Cecil Dreeme by Winthrop, Theodore

Theodore Winthrop

Cecil Dreeme

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A curious gem of 19th-century gothic fictionCecil Dreeme is one of the queerest American novels of the 19th century. This edition, which includes a new...

A curious gem of 19th-century gothic fiction

Cecil Dreeme is one of the queerest American novels of the 19th century. This edition, which includes a new introduction contextualizing the sexual history of the period and queer longings of the book, brings a rare, almost forgotten, sensational gothic novel set in New York's West Village back to light.

Published posthumously in 1861, the novel centers on Robert Byng, a young man who moves back to New York after traveling abroad and finds himself unmarried and underemployed, adrift in the heathenish dens of lower Manhattan. When he takes up rooms in "Chrysalis College"--a thinly veiled version of the 19th-century New York University building in Washington Square--he quickly finds himself infatuated with a young painter lodging there, named Cecil Dreeme. As their friendship grows and the novel unfolds against the backdrop of the bohemian West Village, Robert confesses that he "loves Cecil with a love passing the love of women." Yet, there are dark forces at work in the form of the sinister and magnetic Densdeth, a charismatic figure of bad intention, who seeks to ensnare Robert for his own. Full of romantic entanglements, mistaken identity, blackmail, and the dramas of temptation and submission, Cecil Dreeme is a gothic novel at its finest. Poetically written--with flashes of Walt Whitman, Charles Dickens, and Oscar Wilde--Cecil Dreeme is an early example of that rare bird, a queer novel from the 19th century.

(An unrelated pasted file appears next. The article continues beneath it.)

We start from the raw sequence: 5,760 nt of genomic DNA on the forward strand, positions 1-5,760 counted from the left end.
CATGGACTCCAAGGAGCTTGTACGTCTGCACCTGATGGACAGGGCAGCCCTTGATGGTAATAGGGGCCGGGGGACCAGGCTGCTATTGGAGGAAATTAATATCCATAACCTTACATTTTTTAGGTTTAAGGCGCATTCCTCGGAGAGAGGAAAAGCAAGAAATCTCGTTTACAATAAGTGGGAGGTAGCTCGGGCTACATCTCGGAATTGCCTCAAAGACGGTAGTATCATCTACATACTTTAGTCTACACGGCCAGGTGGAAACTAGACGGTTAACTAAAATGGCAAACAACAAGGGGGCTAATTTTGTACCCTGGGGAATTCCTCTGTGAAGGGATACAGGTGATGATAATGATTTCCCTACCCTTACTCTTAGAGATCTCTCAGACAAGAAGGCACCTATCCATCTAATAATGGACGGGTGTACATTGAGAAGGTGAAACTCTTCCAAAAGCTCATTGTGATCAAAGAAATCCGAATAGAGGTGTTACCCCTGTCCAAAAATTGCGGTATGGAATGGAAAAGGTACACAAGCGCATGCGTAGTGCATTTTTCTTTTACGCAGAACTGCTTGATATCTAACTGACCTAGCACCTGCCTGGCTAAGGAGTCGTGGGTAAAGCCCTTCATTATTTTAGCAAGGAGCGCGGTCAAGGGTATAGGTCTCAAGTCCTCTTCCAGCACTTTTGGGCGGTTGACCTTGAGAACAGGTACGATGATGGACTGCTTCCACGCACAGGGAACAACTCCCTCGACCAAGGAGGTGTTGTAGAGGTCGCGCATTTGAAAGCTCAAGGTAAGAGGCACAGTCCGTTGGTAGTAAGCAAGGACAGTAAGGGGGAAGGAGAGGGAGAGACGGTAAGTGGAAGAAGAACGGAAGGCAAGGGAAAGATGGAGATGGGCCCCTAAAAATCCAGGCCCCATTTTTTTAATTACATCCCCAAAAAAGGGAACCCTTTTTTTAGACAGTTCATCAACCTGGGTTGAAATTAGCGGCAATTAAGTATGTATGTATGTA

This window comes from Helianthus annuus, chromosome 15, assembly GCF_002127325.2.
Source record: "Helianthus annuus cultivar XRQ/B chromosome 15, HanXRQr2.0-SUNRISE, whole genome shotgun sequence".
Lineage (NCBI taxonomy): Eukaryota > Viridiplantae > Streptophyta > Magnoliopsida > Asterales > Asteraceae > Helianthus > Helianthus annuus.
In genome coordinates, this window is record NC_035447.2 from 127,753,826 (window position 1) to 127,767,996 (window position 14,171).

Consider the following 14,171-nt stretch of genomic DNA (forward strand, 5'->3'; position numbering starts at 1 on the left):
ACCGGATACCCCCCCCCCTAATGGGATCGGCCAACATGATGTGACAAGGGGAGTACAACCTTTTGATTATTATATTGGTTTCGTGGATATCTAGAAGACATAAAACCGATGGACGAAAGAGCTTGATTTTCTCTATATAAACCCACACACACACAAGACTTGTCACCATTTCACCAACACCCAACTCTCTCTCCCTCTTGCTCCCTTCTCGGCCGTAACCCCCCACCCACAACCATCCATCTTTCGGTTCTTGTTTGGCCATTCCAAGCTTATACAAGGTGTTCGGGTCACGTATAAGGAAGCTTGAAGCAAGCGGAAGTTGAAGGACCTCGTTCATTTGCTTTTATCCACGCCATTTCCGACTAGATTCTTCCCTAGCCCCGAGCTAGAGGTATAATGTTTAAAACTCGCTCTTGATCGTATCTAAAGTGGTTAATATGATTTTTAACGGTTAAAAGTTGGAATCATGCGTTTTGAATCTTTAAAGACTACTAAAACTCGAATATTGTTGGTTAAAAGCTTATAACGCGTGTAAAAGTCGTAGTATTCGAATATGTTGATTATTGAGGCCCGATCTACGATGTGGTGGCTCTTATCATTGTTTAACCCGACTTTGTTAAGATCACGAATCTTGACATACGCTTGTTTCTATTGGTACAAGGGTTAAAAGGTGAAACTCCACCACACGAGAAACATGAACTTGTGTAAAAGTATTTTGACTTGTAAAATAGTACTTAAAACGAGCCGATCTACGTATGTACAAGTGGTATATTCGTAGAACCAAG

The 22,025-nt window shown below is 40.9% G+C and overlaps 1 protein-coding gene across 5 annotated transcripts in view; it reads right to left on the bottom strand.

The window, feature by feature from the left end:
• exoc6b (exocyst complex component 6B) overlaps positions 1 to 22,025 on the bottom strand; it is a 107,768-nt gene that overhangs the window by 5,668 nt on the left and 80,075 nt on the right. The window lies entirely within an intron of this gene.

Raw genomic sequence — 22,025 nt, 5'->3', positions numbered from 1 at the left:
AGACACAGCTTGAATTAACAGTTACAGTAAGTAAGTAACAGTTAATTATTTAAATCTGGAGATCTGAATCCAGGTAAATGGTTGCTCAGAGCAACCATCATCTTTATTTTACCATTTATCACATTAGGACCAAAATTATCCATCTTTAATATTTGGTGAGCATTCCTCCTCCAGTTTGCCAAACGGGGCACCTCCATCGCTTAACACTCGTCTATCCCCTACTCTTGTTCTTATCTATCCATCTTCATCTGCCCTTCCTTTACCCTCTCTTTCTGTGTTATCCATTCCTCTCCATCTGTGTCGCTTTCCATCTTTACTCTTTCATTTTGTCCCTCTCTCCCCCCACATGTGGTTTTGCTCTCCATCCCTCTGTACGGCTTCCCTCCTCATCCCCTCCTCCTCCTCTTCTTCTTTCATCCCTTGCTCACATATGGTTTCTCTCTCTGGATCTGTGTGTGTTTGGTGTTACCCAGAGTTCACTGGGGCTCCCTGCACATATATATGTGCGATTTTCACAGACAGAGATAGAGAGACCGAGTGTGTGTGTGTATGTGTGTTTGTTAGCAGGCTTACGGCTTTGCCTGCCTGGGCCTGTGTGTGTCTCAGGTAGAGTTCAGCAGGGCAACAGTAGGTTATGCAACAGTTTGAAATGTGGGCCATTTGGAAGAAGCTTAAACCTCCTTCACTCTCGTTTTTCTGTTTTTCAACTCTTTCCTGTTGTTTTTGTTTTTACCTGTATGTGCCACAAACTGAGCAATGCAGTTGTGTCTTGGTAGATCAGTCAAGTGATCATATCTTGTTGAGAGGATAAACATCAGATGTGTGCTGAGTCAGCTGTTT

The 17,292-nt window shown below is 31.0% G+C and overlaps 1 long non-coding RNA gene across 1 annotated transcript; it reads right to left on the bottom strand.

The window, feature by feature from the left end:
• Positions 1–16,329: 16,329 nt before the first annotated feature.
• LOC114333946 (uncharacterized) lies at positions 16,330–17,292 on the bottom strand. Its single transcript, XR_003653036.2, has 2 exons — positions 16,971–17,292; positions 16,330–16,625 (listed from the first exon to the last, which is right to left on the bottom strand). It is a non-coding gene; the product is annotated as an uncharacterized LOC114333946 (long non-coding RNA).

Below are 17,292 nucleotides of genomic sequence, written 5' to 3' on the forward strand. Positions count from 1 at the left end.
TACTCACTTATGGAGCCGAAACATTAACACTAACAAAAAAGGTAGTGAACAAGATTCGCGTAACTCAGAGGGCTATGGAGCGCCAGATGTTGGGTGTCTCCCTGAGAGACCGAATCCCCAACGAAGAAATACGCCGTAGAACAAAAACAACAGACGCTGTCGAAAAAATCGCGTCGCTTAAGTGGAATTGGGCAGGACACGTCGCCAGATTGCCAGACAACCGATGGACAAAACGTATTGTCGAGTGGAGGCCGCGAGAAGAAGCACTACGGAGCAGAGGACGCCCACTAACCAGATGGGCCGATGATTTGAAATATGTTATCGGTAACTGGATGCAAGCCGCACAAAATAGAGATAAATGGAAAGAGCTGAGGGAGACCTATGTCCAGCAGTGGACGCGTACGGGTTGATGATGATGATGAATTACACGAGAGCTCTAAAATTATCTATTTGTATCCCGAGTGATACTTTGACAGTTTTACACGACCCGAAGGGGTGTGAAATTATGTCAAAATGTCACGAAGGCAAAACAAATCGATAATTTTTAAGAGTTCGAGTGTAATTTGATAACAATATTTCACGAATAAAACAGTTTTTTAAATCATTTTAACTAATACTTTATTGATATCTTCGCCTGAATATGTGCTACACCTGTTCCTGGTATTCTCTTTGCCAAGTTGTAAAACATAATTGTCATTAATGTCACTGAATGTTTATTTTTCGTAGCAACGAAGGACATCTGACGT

Theodore Winthrop (1828-1861) was a lawyer, writer, and world traveler. Cecil Dreeme is a semi-autobiographical novel, set in Washington Square and at the New York University Building where Winthrop had once been a lodger. He is also the author of the novels John Brent and Edwin Brothertoft and the travel narratives The Canoe and the Saddle and Life in the Open Air.

Peter Coviellois Professor of English at the University of Illinois at Chicago. He is the editor of Walt Whitman's Memoranda during the War (2004) and the author of Intimacy in America: Dreams of Affiliation in Antebellum Literature (2005) and Tomorrow's Parties: Sex and the Untimely in Nineteenth-Century America (NYU Press, 2013).

New York University Press
Publication Date
April 26, 2016

Tags: Book, Fiction, Gay